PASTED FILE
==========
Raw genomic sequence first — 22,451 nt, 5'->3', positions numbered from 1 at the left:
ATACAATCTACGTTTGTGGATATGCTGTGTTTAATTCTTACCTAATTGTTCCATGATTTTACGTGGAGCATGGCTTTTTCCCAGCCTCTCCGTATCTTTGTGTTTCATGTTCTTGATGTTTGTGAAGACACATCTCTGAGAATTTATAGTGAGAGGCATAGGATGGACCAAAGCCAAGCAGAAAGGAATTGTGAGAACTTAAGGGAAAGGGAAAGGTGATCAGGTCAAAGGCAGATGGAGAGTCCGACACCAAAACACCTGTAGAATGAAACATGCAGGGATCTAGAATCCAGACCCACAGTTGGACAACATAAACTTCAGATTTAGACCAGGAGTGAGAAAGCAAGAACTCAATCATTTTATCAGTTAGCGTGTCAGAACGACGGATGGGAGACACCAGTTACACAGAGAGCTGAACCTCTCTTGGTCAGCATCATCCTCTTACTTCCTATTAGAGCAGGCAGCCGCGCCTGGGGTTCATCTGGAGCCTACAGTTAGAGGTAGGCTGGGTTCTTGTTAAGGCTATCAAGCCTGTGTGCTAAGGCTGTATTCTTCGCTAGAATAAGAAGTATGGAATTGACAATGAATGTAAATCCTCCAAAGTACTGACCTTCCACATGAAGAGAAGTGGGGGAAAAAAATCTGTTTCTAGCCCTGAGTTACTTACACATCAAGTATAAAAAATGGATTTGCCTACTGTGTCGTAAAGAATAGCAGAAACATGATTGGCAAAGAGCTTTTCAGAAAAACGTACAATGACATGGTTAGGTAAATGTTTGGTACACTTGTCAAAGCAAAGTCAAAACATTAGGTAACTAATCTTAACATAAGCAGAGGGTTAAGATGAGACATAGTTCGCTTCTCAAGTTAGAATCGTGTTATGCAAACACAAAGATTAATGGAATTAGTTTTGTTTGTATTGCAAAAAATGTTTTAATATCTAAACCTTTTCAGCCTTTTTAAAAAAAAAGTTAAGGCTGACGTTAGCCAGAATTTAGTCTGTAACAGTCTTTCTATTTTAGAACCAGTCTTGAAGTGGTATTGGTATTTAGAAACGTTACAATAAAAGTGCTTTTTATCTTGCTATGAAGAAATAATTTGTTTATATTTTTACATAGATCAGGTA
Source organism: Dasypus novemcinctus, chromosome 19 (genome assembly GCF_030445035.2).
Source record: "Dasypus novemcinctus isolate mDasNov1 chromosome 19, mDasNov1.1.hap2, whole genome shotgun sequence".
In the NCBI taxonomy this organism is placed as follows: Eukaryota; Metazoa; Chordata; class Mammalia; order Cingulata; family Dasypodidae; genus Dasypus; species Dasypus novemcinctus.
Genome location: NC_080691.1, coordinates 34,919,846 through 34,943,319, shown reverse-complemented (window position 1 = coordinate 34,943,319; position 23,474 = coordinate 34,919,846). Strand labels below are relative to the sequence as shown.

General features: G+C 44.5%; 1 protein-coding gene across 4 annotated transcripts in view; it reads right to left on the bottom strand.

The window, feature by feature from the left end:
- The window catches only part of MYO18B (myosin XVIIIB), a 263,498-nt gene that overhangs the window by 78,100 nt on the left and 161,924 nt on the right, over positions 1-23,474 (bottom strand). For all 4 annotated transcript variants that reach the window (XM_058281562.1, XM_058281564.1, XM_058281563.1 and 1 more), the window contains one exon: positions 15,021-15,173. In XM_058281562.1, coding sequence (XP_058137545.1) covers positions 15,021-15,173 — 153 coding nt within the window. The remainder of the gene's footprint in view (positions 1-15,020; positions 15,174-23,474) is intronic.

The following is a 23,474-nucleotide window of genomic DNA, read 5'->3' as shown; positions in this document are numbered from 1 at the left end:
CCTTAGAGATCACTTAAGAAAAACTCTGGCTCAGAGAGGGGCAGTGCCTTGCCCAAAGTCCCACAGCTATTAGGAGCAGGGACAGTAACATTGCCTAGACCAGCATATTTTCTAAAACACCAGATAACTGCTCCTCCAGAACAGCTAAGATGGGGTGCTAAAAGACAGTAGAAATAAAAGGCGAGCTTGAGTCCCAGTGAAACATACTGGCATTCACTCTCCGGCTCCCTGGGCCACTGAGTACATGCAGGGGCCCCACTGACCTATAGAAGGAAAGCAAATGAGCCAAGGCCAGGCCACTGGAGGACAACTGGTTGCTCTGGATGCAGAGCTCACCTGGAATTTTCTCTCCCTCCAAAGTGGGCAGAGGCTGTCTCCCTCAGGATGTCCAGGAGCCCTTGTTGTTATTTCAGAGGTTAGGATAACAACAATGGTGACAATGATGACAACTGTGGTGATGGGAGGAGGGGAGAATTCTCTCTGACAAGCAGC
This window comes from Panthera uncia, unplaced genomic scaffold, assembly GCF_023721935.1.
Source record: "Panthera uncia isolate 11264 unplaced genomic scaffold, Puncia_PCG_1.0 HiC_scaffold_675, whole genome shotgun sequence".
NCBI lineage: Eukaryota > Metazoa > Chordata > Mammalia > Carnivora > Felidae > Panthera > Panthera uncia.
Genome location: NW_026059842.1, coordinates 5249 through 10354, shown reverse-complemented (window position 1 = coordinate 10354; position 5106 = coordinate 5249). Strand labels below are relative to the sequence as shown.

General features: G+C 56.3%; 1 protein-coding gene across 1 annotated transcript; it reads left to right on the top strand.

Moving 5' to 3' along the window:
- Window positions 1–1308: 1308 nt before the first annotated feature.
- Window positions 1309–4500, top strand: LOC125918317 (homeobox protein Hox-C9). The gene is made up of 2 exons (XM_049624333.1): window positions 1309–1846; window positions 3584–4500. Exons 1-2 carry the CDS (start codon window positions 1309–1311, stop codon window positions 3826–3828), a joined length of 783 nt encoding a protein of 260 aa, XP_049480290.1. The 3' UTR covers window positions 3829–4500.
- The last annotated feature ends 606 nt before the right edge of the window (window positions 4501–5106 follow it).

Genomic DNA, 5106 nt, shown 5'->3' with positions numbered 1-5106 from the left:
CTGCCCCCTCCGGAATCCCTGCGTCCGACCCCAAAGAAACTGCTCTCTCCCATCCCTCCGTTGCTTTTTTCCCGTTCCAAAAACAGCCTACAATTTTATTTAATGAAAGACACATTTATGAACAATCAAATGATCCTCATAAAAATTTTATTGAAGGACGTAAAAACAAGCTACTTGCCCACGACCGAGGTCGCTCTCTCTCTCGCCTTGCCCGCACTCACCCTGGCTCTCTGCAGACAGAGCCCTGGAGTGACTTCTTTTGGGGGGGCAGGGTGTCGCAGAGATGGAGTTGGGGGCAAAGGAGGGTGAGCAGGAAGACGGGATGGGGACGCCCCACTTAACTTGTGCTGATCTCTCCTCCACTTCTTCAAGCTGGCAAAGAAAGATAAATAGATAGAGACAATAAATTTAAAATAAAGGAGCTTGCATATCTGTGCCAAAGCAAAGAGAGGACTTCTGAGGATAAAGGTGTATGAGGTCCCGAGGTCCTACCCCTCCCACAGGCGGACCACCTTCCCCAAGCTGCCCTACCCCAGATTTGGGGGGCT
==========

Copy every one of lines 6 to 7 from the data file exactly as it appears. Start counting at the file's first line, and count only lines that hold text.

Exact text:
Genome location: NC_080691.1, coordinates 34,919,846 through 34,943,319, shown reverse-complemented (window position 1 = coordinate 34,943,319; position 23,474 = coordinate 34,919,846). Strand labels below are relative to the sequence as shown.

General features: G+C 44.5%; 1 protein-coding gene across 4 annotated transcripts in view; it reads right to left on the bottom strand.